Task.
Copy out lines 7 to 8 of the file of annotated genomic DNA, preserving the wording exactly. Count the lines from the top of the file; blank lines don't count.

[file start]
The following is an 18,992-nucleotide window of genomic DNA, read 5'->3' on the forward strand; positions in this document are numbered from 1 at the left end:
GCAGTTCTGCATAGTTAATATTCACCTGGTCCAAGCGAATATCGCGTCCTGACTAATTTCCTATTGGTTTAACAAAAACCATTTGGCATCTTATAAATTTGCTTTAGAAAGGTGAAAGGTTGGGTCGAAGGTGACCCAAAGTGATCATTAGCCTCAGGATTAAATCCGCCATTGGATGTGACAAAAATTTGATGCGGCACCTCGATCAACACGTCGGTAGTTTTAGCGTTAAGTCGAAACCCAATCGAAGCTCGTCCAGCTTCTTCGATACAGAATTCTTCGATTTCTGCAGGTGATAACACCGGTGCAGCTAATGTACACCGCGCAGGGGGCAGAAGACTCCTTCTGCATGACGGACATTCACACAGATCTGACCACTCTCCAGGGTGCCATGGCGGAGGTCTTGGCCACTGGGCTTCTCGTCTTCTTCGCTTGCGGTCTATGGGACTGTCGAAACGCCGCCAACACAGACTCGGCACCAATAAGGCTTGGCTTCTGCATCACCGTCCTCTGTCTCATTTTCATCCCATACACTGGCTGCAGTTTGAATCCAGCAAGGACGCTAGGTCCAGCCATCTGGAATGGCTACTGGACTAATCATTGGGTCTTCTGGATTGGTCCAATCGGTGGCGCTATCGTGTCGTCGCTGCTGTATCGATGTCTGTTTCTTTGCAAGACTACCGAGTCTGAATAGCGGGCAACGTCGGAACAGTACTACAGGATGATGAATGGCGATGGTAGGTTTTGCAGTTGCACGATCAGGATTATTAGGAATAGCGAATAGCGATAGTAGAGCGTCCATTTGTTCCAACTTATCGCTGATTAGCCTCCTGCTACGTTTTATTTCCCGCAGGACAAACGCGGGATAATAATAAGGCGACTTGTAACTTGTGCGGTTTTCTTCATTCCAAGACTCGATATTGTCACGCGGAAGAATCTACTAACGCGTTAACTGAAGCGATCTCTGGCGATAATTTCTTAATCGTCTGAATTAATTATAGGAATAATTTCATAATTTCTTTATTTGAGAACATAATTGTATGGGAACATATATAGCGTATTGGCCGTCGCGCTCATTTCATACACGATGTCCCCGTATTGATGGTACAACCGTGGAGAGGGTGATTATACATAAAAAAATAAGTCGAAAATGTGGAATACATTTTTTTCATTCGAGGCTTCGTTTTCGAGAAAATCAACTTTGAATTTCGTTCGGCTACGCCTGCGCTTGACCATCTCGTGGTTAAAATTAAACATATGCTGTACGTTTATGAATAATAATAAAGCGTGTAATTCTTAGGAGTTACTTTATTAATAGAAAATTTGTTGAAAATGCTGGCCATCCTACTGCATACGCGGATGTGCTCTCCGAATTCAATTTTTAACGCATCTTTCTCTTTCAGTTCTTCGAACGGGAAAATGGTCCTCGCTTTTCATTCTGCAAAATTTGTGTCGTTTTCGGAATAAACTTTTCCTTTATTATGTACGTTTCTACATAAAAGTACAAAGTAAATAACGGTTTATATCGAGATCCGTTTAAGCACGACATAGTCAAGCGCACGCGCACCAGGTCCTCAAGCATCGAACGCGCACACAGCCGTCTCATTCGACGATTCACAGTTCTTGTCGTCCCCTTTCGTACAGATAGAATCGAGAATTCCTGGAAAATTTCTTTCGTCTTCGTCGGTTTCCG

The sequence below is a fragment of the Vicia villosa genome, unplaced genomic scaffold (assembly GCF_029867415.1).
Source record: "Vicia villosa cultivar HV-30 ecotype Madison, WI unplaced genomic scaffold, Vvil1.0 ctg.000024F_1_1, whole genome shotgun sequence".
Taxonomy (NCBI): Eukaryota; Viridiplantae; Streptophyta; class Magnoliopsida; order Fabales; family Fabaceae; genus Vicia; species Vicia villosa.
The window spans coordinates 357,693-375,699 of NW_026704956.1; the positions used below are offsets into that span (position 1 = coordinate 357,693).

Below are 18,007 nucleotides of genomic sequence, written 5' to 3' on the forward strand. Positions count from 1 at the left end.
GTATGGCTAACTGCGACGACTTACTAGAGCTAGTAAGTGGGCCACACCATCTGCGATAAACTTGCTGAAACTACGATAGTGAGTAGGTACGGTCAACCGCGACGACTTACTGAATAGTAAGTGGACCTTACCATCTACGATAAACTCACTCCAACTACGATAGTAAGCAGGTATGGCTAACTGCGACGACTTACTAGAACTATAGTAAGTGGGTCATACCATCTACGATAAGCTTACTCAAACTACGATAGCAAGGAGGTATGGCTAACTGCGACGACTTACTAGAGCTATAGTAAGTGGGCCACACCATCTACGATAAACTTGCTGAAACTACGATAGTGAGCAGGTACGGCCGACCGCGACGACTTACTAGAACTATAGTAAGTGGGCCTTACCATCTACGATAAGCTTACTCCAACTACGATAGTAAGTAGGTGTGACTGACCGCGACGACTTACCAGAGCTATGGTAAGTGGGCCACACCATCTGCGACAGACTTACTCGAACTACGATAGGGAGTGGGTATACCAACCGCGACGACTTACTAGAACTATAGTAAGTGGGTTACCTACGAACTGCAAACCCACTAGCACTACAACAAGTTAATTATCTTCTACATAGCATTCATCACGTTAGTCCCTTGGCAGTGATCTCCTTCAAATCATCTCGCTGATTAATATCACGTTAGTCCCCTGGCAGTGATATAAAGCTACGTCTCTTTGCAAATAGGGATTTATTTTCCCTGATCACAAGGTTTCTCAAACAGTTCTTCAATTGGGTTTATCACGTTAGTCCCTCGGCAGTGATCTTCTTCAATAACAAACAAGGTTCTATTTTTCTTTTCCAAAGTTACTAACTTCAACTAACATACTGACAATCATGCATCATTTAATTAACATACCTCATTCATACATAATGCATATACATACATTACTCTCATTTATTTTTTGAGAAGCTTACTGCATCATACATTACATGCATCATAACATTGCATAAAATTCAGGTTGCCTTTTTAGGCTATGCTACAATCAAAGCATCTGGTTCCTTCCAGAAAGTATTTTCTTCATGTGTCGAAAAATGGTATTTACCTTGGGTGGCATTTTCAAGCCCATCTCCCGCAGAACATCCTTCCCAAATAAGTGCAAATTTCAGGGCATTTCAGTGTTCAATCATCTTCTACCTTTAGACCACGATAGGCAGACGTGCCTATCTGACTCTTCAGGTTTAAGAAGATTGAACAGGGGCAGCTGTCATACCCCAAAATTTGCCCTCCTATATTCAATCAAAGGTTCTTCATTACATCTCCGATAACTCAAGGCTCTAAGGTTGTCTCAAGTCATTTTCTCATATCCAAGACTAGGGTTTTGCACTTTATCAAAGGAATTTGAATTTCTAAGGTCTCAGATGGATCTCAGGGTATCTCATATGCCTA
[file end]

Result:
Below are 18,007 nucleotides of genomic sequence, written 5' to 3' on the forward strand. Positions count from 1 at the left end.
GTATGGCTAACTGCGACGACTTACTAGAGCTAGTAAGTGGGCCACACCATCTGCGATAAACTTGCTGAAACTACGATAGTGAGTAGGTACGGTCAACCGCGACGACTTACTGAATAGTAAGTGGACCTTACCATCTACGATAAACTCACTCCAACTACGATAGTAAGCAGGTATGGCTAACTGCGACGACTTACTAGAACTATAGTAAGTGGGTCATACCATCTACGATAAGCTTACTCAAACTACGATAGCAAGGAGGTATGGCTAACTGCGACGACTTACTAGAGCTATAGTAAGTGGGCCACACCATCTACGATAAACTTGCTGAAACTACGATAGTGAGCAGGTACGGCCGACCGCGACGACTTACTAGAACTATAGTAAGTGGGCCTTACCATCTACGATAAGCTTACTCCAACTACGATAGTAAGTAGGTGTGACTGACCGCGACGACTTACCAGAGCTATGGTAAGTGGGCCACACCATCTGCGACAGACTTACTCGAACTACGATAGGGAGTGGGTATACCAACCGCGACGACTTACTAGAACTATAGTAAGTGGGTTACCTACGAACTGCAAACCCACTAGCACTACAACAAGTTAATTATCTTCTACATAGCATTCATCACGTTAGTCCCTTGGCAGTGATCTCCTTCAAATCATCTCGCTGATTAATATCACGTTAGTCCCCTGGCAGTGATATAAAGCTACGTCTCTTTGCAAATAGGGATTTATTTTCCCTGATCACAAGGTTTCTCAAACAGTTCTTCAATTGGGTTTATCACGTTAGTCCCTCGGCAGTGATCTTCTTCAATAACAAACAAGGTTCTATTTTTCTTTTCCAAAGTTACTAACTTCAACTAACATACTGACAATCATGCATCATTTAATTAACATACCTCATTCATACATAATGCATATACATACATTACTCTCATTTATTTTTTGAGAAGCTTACTGCATCATACATTACATGCATCATAACATTGCATAAAATTCAGGTTGCCTTTTTAGGCTATGCTACAATCAAAGCATCTGGTTCCTTCCAGAAAGTATTTTCTTCATGTGTCGAAAAATGGTATTTACCTTGGGTGGCATTTTCAAGCCCATCTCCCGCAGAACATCCTTCCCAAATAAGTGCAAATTTCAGGGCATTTCAGTGTTCAATCATCTTCTACCTTTAGACCACGATAGGCAGACGTGCCTATCTGACTCTTCAGGTTTAAGAAGATTGAACAGGGGCAGCTGTCATACCCCAAAATTTGCCCTCCTATATTCAATCAAAGGTTCTTCATTACATCTCCGATAACTCAAGGCTCTAAGGTTGTCTCAAGTCATTTTCTCATATCCAAGACTAGGGTTTTGCACTTTATCAAAGGAATTTGAATTTCTAAGGTCTCAGATGGATCTCAGGGTATCTCATATGCCTA